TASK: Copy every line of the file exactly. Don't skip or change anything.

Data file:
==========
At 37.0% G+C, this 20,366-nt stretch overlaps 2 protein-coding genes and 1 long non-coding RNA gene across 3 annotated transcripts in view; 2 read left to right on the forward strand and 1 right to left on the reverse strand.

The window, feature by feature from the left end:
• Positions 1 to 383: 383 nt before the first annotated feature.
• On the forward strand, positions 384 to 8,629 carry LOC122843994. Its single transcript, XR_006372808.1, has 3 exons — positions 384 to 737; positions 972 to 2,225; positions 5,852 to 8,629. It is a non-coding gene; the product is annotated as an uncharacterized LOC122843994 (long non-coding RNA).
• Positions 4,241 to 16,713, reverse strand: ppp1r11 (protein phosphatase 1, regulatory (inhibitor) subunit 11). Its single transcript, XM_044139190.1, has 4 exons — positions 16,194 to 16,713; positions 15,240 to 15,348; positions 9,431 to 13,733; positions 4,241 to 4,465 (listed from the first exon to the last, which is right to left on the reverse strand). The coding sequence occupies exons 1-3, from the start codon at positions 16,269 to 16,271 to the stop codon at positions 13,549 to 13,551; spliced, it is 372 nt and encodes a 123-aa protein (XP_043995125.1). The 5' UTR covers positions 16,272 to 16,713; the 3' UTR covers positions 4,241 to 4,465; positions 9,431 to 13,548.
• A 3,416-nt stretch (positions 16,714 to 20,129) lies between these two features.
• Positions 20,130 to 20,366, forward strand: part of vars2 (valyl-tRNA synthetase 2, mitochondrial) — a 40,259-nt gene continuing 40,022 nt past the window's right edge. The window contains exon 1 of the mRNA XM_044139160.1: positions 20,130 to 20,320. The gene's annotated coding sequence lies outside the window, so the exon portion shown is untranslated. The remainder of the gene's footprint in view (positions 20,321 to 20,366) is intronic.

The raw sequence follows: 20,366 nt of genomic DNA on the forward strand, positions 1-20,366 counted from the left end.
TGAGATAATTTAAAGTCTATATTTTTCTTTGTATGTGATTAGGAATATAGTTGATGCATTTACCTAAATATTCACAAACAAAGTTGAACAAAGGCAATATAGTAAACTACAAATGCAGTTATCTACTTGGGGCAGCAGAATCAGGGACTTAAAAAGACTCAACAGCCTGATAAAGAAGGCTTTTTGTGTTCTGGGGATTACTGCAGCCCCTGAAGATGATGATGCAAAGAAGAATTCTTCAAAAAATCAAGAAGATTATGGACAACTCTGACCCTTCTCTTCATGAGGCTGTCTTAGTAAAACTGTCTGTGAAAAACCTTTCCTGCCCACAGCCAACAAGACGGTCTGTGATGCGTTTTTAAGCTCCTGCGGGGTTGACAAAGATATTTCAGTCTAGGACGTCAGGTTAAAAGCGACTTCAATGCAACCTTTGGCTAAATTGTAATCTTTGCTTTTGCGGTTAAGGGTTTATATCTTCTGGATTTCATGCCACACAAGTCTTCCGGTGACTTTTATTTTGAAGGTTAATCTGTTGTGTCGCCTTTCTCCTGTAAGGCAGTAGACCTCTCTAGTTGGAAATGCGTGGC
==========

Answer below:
At 37.0% G+C, this 20,366-nt stretch overlaps 2 protein-coding genes and 1 long non-coding RNA gene across 3 annotated transcripts in view; 2 read left to right on the forward strand and 1 right to left on the reverse strand.

The window, feature by feature from the left end:
• Positions 1 to 383: 383 nt before the first annotated feature.
• On the forward strand, positions 384 to 8,629 carry LOC122843994. Its single transcript, XR_006372808.1, has 3 exons — positions 384 to 737; positions 972 to 2,225; positions 5,852 to 8,629. It is a non-coding gene; the product is annotated as an uncharacterized LOC122843994 (long non-coding RNA).
• Positions 4,241 to 16,713, reverse strand: ppp1r11 (protein phosphatase 1, regulatory (inhibitor) subunit 11). Its single transcript, XM_044139190.1, has 4 exons — positions 16,194 to 16,713; positions 15,240 to 15,348; positions 9,431 to 13,733; positions 4,241 to 4,465 (listed from the first exon to the last, which is right to left on the reverse strand). The coding sequence occupies exons 1-3, from the start codon at positions 16,269 to 16,271 to the stop codon at positions 13,549 to 13,551; spliced, it is 372 nt and encodes a 123-aa protein (XP_043995125.1). The 5' UTR covers positions 16,272 to 16,713; the 3' UTR covers positions 4,241 to 4,465; positions 9,431 to 13,548.
• A 3,416-nt stretch (positions 16,714 to 20,129) lies between these two features.
• Positions 20,130 to 20,366, forward strand: part of vars2 (valyl-tRNA synthetase 2, mitochondrial) — a 40,259-nt gene continuing 40,022 nt past the window's right edge. The window contains exon 1 of the mRNA XM_044139160.1: positions 20,130 to 20,320. The gene's annotated coding sequence lies outside the window, so the exon portion shown is untranslated. The remainder of the gene's footprint in view (positions 20,321 to 20,366) is intronic.

The raw sequence follows: 20,366 nt of genomic DNA on the forward strand, positions 1-20,366 counted from the left end.
TGAGATAATTTAAAGTCTATATTTTTCTTTGTATGTGATTAGGAATATAGTTGATGCATTTACCTAAATATTCACAAACAAAGTTGAACAAAGGCAATATAGTAAACTACAAATGCAGTTATCTACTTGGGGCAGCAGAATCAGGGACTTAAAAAGACTCAACAGCCTGATAAAGAAGGCTTTTTGTGTTCTGGGGATTACTGCAGCCCCTGAAGATGATGATGCAAAGAAGAATTCTTCAAAAAATCAAGAAGATTATGGACAACTCTGACCCTTCTCTTCATGAGGCTGTCTTAGTAAAACTGTCTGTGAAAAACCTTTCCTGCCCACAGCCAACAAGACGGTCTGTGATGCGTTTTTAAGCTCCTGCGGGGTTGACAAAGATATTTCAGTCTAGGACGTCAGGTTAAAAGCGACTTCAATGCAACCTTTGGCTAAATTGTAATCTTTGCTTTTGCGGTTAAGGGTTTATATCTTCTGGATTTCATGCCACACAAGTCTTCCGGTGACTTTTATTTTGAAGGTTAATCTGTTGTGTCGCCTTTCTCCTGTAAGGCAGTAGACCTCTCTAGTTGGAAATGCGTGGC